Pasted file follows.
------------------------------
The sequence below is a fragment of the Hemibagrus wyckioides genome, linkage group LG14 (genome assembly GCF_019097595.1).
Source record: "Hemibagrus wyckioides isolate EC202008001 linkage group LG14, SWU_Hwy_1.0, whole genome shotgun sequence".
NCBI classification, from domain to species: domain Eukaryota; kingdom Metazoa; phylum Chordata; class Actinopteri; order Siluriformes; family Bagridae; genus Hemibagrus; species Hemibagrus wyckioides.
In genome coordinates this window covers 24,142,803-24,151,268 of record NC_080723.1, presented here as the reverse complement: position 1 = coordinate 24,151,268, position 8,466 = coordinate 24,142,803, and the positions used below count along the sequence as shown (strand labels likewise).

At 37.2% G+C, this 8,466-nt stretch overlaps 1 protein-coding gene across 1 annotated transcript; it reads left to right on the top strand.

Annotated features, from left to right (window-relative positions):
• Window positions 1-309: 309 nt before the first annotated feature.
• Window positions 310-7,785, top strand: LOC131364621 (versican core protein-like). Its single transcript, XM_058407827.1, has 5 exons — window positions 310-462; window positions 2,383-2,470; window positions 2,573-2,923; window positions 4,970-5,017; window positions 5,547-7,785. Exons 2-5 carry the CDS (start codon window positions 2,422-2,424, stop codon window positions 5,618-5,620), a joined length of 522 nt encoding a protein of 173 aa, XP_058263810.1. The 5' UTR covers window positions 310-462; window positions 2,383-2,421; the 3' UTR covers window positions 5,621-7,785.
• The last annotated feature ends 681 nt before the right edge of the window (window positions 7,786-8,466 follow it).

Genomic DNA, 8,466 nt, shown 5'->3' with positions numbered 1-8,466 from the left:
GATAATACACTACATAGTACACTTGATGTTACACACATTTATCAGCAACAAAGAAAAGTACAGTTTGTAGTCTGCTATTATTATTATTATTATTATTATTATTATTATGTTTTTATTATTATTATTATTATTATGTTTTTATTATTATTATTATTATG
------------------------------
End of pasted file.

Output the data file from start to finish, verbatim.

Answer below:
The sequence below is a fragment of the Hemibagrus wyckioides genome, linkage group LG14 (genome assembly GCF_019097595.1).
Source record: "Hemibagrus wyckioides isolate EC202008001 linkage group LG14, SWU_Hwy_1.0, whole genome shotgun sequence".
NCBI classification, from domain to species: domain Eukaryota; kingdom Metazoa; phylum Chordata; class Actinopteri; order Siluriformes; family Bagridae; genus Hemibagrus; species Hemibagrus wyckioides.
In genome coordinates this window covers 24,142,803-24,151,268 of record NC_080723.1, presented here as the reverse complement: position 1 = coordinate 24,151,268, position 8,466 = coordinate 24,142,803, and the positions used below count along the sequence as shown (strand labels likewise).

At 37.2% G+C, this 8,466-nt stretch overlaps 1 protein-coding gene across 1 annotated transcript; it reads left to right on the top strand.

Annotated features, from left to right (window-relative positions):
• Window positions 1-309: 309 nt before the first annotated feature.
• Window positions 310-7,785, top strand: LOC131364621 (versican core protein-like). Its single transcript, XM_058407827.1, has 5 exons — window positions 310-462; window positions 2,383-2,470; window positions 2,573-2,923; window positions 4,970-5,017; window positions 5,547-7,785. Exons 2-5 carry the CDS (start codon window positions 2,422-2,424, stop codon window positions 5,618-5,620), a joined length of 522 nt encoding a protein of 173 aa, XP_058263810.1. The 5' UTR covers window positions 310-462; window positions 2,383-2,421; the 3' UTR covers window positions 5,621-7,785.
• The last annotated feature ends 681 nt before the right edge of the window (window positions 7,786-8,466 follow it).

Genomic DNA, 8,466 nt, shown 5'->3' with positions numbered 1-8,466 from the left:
GATAATACACTACATAGTACACTTGATGTTACACACATTTATCAGCAACAAAGAAAAGTACAGTTTGTAGTCTGCTATTATTATTATTATTATTATTATTATTATTATGTTTTTATTATTATTATTATTATTATGTTTTTATTATTATTATTATTATG